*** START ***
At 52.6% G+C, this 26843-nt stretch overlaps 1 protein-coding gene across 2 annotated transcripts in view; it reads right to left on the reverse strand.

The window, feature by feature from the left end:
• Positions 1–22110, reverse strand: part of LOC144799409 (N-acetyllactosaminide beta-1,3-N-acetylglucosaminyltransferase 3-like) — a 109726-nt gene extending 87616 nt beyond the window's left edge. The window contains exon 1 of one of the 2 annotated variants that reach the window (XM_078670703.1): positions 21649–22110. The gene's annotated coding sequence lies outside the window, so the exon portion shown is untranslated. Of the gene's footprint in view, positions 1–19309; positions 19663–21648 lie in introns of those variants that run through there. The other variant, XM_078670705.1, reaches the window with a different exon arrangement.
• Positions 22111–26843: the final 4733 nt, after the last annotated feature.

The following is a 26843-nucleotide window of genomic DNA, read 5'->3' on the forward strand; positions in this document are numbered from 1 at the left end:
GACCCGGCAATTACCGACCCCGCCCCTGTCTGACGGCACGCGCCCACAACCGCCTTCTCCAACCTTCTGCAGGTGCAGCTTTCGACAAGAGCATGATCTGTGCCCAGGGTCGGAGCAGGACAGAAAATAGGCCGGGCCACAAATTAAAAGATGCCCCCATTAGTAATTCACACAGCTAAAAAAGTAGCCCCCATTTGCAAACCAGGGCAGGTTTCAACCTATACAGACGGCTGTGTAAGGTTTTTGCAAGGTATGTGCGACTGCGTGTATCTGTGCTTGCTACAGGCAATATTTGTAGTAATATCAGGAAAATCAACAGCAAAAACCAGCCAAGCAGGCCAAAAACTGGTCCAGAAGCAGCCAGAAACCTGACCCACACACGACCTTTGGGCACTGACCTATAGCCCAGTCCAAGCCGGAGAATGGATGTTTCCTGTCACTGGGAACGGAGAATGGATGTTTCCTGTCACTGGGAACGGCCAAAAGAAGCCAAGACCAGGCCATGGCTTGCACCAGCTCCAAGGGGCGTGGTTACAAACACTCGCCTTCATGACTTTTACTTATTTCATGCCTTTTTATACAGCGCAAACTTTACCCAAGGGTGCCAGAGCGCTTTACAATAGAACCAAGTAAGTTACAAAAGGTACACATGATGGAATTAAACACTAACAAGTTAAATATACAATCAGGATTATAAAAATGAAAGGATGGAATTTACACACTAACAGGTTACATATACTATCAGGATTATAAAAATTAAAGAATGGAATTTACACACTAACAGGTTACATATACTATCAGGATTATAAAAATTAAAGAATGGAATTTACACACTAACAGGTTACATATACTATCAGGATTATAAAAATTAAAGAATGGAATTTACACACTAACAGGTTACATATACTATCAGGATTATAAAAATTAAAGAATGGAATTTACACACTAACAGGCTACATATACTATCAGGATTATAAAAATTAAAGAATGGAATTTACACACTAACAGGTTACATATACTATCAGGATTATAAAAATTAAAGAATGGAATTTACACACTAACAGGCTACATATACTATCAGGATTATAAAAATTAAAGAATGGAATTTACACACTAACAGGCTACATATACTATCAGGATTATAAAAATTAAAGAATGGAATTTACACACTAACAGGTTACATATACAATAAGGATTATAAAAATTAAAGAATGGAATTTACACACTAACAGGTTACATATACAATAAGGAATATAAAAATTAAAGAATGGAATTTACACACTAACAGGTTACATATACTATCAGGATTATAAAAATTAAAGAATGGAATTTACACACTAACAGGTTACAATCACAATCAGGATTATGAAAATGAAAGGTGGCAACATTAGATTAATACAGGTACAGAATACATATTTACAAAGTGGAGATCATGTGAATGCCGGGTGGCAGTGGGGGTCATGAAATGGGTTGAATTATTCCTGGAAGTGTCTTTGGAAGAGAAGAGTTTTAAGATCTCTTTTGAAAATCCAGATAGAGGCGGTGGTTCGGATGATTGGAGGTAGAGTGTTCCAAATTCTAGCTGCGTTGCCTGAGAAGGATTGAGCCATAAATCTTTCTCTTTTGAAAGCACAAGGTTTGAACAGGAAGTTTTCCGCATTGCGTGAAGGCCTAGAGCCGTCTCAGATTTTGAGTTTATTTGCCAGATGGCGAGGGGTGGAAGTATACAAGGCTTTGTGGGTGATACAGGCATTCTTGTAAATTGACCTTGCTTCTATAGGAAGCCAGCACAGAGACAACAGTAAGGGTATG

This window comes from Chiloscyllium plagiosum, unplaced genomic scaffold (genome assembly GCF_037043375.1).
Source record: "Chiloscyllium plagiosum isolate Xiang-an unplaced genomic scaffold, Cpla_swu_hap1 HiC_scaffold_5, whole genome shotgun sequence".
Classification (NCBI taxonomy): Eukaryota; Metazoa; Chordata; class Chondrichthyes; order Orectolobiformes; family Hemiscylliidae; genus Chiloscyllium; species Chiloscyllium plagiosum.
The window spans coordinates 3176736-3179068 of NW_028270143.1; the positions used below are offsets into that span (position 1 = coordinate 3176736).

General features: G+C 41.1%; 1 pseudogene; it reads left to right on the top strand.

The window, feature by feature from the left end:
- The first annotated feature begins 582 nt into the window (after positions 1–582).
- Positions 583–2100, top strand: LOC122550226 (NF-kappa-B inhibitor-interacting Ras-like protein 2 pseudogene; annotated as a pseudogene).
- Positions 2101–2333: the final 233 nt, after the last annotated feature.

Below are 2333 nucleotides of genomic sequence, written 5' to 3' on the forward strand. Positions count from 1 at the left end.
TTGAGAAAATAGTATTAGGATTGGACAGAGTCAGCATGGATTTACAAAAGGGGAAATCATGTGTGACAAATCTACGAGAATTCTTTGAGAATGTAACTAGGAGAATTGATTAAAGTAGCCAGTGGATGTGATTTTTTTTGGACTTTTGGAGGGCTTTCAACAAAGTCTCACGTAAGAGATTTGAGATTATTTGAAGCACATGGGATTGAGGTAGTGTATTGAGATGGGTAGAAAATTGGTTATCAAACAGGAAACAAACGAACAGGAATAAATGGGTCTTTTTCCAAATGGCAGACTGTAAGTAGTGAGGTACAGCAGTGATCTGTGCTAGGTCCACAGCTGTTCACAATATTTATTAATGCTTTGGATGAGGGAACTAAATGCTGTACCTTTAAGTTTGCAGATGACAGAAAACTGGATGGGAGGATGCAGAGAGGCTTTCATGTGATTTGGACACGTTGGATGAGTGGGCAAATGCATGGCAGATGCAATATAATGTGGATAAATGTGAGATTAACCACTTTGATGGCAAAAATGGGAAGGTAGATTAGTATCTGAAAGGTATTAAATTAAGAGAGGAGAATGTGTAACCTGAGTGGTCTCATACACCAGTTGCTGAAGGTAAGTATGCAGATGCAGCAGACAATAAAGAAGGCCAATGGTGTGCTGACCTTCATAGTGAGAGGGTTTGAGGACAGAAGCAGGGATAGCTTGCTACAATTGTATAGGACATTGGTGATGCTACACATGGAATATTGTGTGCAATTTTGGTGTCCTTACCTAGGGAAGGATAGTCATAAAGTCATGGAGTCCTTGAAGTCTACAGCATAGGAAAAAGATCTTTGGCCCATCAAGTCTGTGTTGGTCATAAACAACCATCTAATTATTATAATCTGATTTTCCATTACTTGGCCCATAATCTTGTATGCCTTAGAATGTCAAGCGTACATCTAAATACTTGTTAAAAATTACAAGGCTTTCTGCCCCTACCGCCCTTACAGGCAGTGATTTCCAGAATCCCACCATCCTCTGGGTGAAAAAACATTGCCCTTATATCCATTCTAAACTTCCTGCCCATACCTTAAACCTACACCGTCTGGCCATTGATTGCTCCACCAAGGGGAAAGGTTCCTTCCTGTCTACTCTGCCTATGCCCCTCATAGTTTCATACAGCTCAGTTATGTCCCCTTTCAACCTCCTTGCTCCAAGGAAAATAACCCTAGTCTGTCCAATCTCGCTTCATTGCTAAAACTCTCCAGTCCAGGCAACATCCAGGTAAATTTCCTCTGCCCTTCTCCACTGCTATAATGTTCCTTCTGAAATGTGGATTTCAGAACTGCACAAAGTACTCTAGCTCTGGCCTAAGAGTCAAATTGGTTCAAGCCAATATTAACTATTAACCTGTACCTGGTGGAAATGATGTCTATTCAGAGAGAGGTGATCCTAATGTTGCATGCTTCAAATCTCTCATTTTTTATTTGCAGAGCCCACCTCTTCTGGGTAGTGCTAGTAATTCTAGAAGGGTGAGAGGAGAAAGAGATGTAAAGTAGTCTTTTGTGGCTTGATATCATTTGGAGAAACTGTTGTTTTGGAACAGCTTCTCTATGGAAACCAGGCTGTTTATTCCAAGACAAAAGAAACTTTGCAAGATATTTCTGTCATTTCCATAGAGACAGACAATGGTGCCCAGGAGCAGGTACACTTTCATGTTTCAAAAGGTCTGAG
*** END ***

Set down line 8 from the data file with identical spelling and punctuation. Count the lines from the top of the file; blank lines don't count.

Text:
Source record: "Chiloscyllium plagiosum isolate Xiang-an unplaced genomic scaffold, Cpla_swu_hap1 HiC_scaffold_5, whole genome shotgun sequence".